On another front, Secretary of State John F. Kerry is on the final lap of a momentous deal with Iran’s supreme leader, Ayatollah Ali Khamenei, that is supposed to freeze Iran’s nuclear bomb program.
SEE ALSO: Obama urges Iran to accept ‘historic’ nuke deal
In December, Mr. Obama said Iran has the potential to be a major regional power.
In his public oral statement in 2013, Mr. Clapper characterized Iran this way: “In Iran, leaders are exploiting the unrest in the Arab world to try to spread influence abroad and undermine the United States and our allies. Iran continues to be a destabilizing force in the region, providing weapons and training to Syrian forces and standing up a militia force there to fight the Syrian opposition. Iran’s efforts to secure regional dominance, however, achieve limited results.”
Mr. Clapper made no such blunt remarks this year in his public opening statement or when he was questioned by senators.
Asked by a senator to describe Iran’s actions today, Mr. Clapper said:
“The way that Iran is exerting its influence, I think, most prominently in the region is through their organization called the Iranian [Revolutionary Guard Corps] Quds Force, which is a combination of intelligence and special ops, has extensive commercial enterprise businesses and this sort of thing. And so they use that as their instrumentality, as they are now in Iraq, for extending their influence as one of their proxies. And of course, another one of their proxies is Hezbollah, which they’ve had a long client-subordinate relationship with. And so they use those as sort of a physical manifestation of their spreading their influence in the region. And certainly from an intelligence perspective, we try hard to keep tabs on those entities as we can from intelligence.”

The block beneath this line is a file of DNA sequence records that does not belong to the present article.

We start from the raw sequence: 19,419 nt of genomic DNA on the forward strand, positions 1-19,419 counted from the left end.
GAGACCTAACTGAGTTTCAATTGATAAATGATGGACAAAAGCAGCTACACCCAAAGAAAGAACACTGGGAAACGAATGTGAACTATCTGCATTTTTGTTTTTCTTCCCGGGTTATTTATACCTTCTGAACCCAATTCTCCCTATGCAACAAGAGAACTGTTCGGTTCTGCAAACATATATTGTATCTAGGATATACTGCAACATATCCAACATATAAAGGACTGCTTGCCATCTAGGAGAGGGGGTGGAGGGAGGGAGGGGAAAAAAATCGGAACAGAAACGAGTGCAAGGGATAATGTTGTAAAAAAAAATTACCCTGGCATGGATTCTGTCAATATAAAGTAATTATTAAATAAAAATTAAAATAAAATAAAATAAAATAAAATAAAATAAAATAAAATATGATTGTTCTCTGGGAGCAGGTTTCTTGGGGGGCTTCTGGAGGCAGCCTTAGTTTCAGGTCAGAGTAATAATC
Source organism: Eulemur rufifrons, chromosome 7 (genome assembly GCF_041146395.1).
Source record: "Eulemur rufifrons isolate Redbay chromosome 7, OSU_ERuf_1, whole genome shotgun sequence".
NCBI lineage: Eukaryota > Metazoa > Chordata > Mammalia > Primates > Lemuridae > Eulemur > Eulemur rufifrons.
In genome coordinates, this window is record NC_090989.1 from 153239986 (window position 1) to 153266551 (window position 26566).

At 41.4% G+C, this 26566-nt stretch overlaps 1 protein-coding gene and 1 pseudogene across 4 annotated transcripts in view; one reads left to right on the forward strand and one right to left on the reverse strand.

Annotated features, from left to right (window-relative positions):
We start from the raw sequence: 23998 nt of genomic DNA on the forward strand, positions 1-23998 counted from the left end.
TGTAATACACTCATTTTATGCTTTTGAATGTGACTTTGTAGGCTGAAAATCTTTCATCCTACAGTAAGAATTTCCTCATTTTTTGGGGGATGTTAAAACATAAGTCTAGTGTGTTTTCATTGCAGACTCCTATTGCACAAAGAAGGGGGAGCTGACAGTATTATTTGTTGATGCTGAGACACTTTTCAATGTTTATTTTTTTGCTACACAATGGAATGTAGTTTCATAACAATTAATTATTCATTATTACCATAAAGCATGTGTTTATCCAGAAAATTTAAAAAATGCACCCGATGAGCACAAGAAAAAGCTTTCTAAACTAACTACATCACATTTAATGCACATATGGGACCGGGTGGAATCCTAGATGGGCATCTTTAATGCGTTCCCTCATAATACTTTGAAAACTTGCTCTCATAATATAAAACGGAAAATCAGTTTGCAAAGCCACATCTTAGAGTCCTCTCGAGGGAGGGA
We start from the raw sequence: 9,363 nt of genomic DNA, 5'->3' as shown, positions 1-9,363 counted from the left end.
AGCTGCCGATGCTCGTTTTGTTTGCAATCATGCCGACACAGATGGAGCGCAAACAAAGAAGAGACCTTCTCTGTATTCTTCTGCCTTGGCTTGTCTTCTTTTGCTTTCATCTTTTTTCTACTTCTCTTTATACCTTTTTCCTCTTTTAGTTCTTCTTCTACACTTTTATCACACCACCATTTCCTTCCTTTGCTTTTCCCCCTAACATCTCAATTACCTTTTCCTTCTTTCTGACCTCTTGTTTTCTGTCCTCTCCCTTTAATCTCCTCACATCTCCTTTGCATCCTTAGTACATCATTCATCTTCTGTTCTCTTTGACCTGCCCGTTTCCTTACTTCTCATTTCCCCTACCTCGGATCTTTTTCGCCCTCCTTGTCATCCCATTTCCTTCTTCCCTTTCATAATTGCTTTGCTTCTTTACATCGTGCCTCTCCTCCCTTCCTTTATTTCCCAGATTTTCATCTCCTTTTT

Mr. Birmingham, the spokesman for Mr. Clapper, pointed to this answer on Iran’s extension of influence as evidence that the assessment has not changed.
Mr. Birmingham also singled out a paragraph about Iran in Mr. Clapper’s written report to the intelligence committee. Analysts say such written reports are not quoted in the media on a scale as oral public testimony, which creates instant headlines and stories around the world.
That paragraph states, in part: “The Islamic Republic of Iran is an ongoing threat to U.S. national interests because of its support to the [Bashar Assad] regime in Syria, promulgation of anti-Israeli policies, development of advanced military capabilities and pursuit of its nuclear program.”
Mr. Clapper each year delivers an oral opening statement on world threats and answers legislators’ questions. He also submits a written annual report that is outlined in the opening oral statement.